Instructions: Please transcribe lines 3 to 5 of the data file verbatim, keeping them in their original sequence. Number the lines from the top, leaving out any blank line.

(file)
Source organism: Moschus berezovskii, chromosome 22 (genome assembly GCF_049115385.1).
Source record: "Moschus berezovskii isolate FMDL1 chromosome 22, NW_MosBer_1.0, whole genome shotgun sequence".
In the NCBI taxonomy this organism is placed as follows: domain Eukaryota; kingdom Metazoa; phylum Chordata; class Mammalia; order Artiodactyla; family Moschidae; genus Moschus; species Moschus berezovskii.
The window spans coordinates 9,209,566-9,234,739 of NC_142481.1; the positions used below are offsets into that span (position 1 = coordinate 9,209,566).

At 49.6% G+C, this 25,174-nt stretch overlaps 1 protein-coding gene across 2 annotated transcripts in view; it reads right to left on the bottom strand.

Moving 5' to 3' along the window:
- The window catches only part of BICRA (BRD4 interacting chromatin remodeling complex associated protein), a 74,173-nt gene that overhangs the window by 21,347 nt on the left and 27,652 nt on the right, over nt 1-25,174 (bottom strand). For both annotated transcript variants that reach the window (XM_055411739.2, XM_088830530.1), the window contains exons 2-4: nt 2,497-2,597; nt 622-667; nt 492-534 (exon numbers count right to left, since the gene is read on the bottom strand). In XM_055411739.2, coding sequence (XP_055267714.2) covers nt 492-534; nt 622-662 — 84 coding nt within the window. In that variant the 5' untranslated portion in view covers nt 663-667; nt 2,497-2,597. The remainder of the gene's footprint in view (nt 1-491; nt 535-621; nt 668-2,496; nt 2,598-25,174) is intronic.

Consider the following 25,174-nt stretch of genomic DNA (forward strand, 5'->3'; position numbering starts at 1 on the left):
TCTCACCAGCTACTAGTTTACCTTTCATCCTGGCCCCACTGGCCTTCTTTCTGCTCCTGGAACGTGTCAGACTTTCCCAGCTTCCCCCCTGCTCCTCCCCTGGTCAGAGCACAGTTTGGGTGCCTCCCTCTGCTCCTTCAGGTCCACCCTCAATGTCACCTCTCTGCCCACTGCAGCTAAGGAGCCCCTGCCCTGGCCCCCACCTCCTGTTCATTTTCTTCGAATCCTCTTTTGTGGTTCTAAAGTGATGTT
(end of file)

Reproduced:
In the NCBI taxonomy this organism is placed as follows: domain Eukaryota; kingdom Metazoa; phylum Chordata; class Mammalia; order Artiodactyla; family Moschidae; genus Moschus; species Moschus berezovskii.
The window spans coordinates 9,209,566-9,234,739 of NC_142481.1; the positions used below are offsets into that span (position 1 = coordinate 9,209,566).

At 49.6% G+C, this 25,174-nt stretch overlaps 1 protein-coding gene across 2 annotated transcripts in view; it reads right to left on the bottom strand.